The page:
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ALS Q&A - Dr. Kevin Horton

ALS Q&A - Dr. Kevin Horton
Chief, Environmental Health Surveillance Branch

Dr. Kevin HortonGary Barg: Dr. Horton, letís start with the basics. What is ALS or Lou Gehrigís disease?

Kevin Horton: In a nutshell, ALS is a rapidly progressive fatal neurological disease that attacks the nerve cells responsible for controlling voluntary muscles. Eventually, these motor neurons die and the muscles gradually weaken and waste away. Also, the ability of the brain to start and control voluntary muscle movement is lost. Often times, the ability to move is severely limited. It is a very aggressive disease and unfortunately there is no cure. There is one treatment, but it is limited in terms of its effectiveness: it really only prolongs a personís life on average by about three months.

Gary Barg: What is the goal of the National ALS Registry? 

Kevin Horton: The National ALS Registry was officially launched in October of 2010. There are a number of different goals for this registry. First and foremost, we want to determine the incidence and prevalence of this disease. Right now, ALS is not a reportable disease, so that means that, before this registry, no one was really tracking how common ALS is. We are also trying to figure out who gets this disease and how it affects different sub-populations. Third and probably the most important goal (because we donít know what causes ALS), we are trying to determine the risk factors associated with developing ALS. Lou Gehrig himself was diagnosed over 70 years ago and while we have made progress in understanding ALS, we still donít have a clear indication of what causes the disease. One of the things we are doing through the registry is asking patients who enroll brief questions about their occupation, their former occupation, military service, familial or family history of ALS.  Questions like these try to help us understand the potential risk factors for getting the disease.

Gary Barg: How has the registry been of help to researchers, so far? 

Kevin Horton: We have made great progress in enrolling patients from all 50 states. As with any registry, it takes a couple of years to populate the registry and get the word out to different people that it exists. We are at the point now where we have the data. We are putting it into a report format and hope to have this first report done by May, and possibly sooner.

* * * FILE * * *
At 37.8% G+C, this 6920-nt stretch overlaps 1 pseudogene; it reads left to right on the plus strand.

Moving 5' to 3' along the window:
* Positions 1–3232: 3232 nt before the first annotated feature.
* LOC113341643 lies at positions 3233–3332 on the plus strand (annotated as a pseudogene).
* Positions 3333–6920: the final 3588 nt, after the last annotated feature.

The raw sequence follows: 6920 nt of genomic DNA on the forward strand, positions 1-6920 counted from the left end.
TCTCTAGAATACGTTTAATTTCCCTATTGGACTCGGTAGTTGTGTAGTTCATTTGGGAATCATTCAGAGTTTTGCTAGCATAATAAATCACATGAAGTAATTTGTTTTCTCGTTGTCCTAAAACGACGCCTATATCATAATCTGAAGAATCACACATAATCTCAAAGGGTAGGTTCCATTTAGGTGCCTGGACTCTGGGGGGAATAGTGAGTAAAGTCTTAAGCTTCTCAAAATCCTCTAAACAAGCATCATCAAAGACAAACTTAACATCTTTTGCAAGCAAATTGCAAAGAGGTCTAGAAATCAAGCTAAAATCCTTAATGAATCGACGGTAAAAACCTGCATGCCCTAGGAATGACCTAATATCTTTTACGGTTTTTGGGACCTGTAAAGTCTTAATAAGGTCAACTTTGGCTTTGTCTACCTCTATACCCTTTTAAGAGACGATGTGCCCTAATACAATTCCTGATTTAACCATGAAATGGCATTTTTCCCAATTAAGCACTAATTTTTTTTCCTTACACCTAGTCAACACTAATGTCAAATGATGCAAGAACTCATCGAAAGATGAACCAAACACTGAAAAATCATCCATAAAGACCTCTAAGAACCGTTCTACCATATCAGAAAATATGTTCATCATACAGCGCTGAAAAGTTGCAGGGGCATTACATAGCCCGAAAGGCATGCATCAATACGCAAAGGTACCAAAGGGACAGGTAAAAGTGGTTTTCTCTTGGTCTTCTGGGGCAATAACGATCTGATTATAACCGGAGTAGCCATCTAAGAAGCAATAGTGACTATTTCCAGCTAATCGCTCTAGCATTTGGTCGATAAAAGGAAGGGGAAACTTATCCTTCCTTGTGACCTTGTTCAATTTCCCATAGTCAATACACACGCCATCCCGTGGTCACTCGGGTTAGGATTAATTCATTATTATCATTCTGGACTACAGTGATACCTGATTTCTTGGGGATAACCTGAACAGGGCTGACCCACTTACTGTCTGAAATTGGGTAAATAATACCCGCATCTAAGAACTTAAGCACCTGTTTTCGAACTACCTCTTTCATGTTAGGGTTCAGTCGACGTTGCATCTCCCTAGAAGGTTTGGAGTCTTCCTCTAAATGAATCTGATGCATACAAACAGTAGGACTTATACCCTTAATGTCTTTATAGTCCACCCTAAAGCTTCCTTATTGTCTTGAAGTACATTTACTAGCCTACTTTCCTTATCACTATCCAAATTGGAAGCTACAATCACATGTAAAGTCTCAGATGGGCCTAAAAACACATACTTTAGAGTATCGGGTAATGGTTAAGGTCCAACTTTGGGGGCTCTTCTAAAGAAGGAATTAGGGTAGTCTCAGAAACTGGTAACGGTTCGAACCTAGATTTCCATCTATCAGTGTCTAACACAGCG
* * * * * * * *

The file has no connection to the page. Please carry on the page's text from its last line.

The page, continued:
Gary Barg: Unless we know what the environmental or biographical facts exist regarding the people contracting ALS, we donít know where to start. It is even hard to figure out what molecules to look at.

Kevin Horton: That is exactly right. Even though we havenít published our first report yet, we have been using the registry now for over a year linking patients to researchers who are conducting clinical trials in epidemiologic studies. So far, we have linked thousands of patients with universities around the country who are recruiting for clinical trials and/or studies. The registry is a very powerful tool in that respect. Obviously, you know researchers have to conduct clinical trials. They have to conduct the efficacy of new compounds and drugs that they are hoping to bring on the market. The only way to do that is to have access to a large group of ALS patients. We are also trying to get the word out to researchers around the country that the ALS registry can be used for recruitment purposes. We are very excited about that initiative.

Gary Barg: What would you suggest to caregivers about registering their loved ones for the registry? 

Kevin Horton: The importance of caregivers is that many times patients, depending on what stage they are in, are not able to access a computer or it is not very easy for them. So for that reason, we encourage caregivers to sit down with an ALS patient and help them enroll in the registry.  

Gary Barg: What advice would you have for caregivers with loved ones living with ALS?

Kevin Horton: Well, aside from enrolling into the registry, I would encourage them, if they havenít already, to reach out to organizations, such as ALS Association and the Muscular Dystrophy Association. Both groups have resources available for patients and for caregivers helping to care for patients with ALS.

Gary Barg: So, donít isolate yourself and you are not the only one going through this.

Kevin Horton: Absolutely. People who have ALS donít need to go through this themselves. The disease, in and of itself, is awful. So that person really needs support from their family members and friends. Support groups are also vital to helping a person with ALS cope. Because the people who attend are going through the same thing. Often times they talk about helpful hints, what helps a person get through the day, whether it is a special kind of wheelchair or special kind of diet or things like that. And I think there is power in numbers. You are rightóa person doesnít have to go through this alone.